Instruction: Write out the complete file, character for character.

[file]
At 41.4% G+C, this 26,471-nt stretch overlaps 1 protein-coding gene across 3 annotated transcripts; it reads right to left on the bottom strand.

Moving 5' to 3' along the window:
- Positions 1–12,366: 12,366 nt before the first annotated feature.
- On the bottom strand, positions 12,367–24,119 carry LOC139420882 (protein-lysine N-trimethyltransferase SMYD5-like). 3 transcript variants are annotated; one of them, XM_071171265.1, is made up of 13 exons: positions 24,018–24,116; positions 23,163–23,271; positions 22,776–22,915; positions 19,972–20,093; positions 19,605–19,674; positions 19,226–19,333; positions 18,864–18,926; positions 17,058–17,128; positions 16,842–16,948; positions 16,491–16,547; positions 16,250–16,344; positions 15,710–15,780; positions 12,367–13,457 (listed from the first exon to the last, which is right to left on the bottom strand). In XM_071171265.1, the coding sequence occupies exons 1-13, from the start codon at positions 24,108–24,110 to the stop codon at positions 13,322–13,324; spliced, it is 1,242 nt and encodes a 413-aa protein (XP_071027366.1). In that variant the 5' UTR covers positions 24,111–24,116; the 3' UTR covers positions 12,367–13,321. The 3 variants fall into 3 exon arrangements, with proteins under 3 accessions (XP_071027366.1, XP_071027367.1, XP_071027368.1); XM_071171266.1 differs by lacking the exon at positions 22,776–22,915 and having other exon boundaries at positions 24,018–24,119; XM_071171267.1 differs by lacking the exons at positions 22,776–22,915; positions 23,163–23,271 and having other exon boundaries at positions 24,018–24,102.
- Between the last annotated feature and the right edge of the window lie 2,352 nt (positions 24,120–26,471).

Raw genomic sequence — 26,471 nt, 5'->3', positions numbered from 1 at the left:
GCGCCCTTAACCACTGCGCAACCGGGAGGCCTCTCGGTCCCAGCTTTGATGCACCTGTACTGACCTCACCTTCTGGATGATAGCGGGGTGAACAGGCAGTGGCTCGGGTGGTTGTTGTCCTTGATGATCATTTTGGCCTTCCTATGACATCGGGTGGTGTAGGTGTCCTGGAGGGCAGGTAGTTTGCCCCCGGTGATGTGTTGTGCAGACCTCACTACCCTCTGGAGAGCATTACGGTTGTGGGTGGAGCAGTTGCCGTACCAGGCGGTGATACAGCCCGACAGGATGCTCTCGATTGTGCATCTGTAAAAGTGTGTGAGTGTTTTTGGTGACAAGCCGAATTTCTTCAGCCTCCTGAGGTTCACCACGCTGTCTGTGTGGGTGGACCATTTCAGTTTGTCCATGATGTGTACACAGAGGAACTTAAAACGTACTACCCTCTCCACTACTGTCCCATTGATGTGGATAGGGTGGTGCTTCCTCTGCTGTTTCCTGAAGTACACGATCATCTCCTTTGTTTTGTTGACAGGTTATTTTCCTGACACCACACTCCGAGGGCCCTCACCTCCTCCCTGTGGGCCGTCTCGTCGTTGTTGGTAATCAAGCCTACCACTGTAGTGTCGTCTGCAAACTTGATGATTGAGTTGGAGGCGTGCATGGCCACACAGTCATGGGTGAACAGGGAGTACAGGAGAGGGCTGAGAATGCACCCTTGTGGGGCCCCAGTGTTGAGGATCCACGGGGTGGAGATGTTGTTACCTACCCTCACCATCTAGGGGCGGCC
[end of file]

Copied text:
At 41.4% G+C, this 26,471-nt stretch overlaps 1 protein-coding gene across 3 annotated transcripts; it reads right to left on the bottom strand.

Moving 5' to 3' along the window:
- Positions 1–12,366: 12,366 nt before the first annotated feature.
- On the bottom strand, positions 12,367–24,119 carry LOC139420882 (protein-lysine N-trimethyltransferase SMYD5-like). 3 transcript variants are annotated; one of them, XM_071171265.1, is made up of 13 exons: positions 24,018–24,116; positions 23,163–23,271; positions 22,776–22,915; positions 19,972–20,093; positions 19,605–19,674; positions 19,226–19,333; positions 18,864–18,926; positions 17,058–17,128; positions 16,842–16,948; positions 16,491–16,547; positions 16,250–16,344; positions 15,710–15,780; positions 12,367–13,457 (listed from the first exon to the last, which is right to left on the bottom strand). In XM_071171265.1, the coding sequence occupies exons 1-13, from the start codon at positions 24,108–24,110 to the stop codon at positions 13,322–13,324; spliced, it is 1,242 nt and encodes a 413-aa protein (XP_071027366.1). In that variant the 5' UTR covers positions 24,111–24,116; the 3' UTR covers positions 12,367–13,321. The 3 variants fall into 3 exon arrangements, with proteins under 3 accessions (XP_071027366.1, XP_071027367.1, XP_071027368.1); XM_071171266.1 differs by lacking the exon at positions 22,776–22,915 and having other exon boundaries at positions 24,018–24,119; XM_071171267.1 differs by lacking the exons at positions 22,776–22,915; positions 23,163–23,271 and having other exon boundaries at positions 24,018–24,102.
- Between the last annotated feature and the right edge of the window lie 2,352 nt (positions 24,120–26,471).

Raw genomic sequence — 26,471 nt, 5'->3', positions numbered from 1 at the left:
GCGCCCTTAACCACTGCGCAACCGGGAGGCCTCTCGGTCCCAGCTTTGATGCACCTGTACTGACCTCACCTTCTGGATGATAGCGGGGTGAACAGGCAGTGGCTCGGGTGGTTGTTGTCCTTGATGATCATTTTGGCCTTCCTATGACATCGGGTGGTGTAGGTGTCCTGGAGGGCAGGTAGTTTGCCCCCGGTGATGTGTTGTGCAGACCTCACTACCCTCTGGAGAGCATTACGGTTGTGGGTGGAGCAGTTGCCGTACCAGGCGGTGATACAGCCCGACAGGATGCTCTCGATTGTGCATCTGTAAAAGTGTGTGAGTGTTTTTGGTGACAAGCCGAATTTCTTCAGCCTCCTGAGGTTCACCACGCTGTCTGTGTGGGTGGACCATTTCAGTTTGTCCATGATGTGTACACAGAGGAACTTAAAACGTACTACCCTCTCCACTACTGTCCCATTGATGTGGATAGGGTGGTGCTTCCTCTGCTGTTTCCTGAAGTACACGATCATCTCCTTTGTTTTGTTGACAGGTTATTTTCCTGACACCACACTCCGAGGGCCCTCACCTCCTCCCTGTGGGCCGTCTCGTCGTTGTTGGTAATCAAGCCTACCACTGTAGTGTCGTCTGCAAACTTGATGATTGAGTTGGAGGCGTGCATGGCCACACAGTCATGGGTGAACAGGGAGTACAGGAGAGGGCTGAGAATGCACCCTTGTGGGGCCCCAGTGTTGAGGATCCACGGGGTGGAGATGTTGTTACCTACCCTCACCATCTAGGGGCGGCC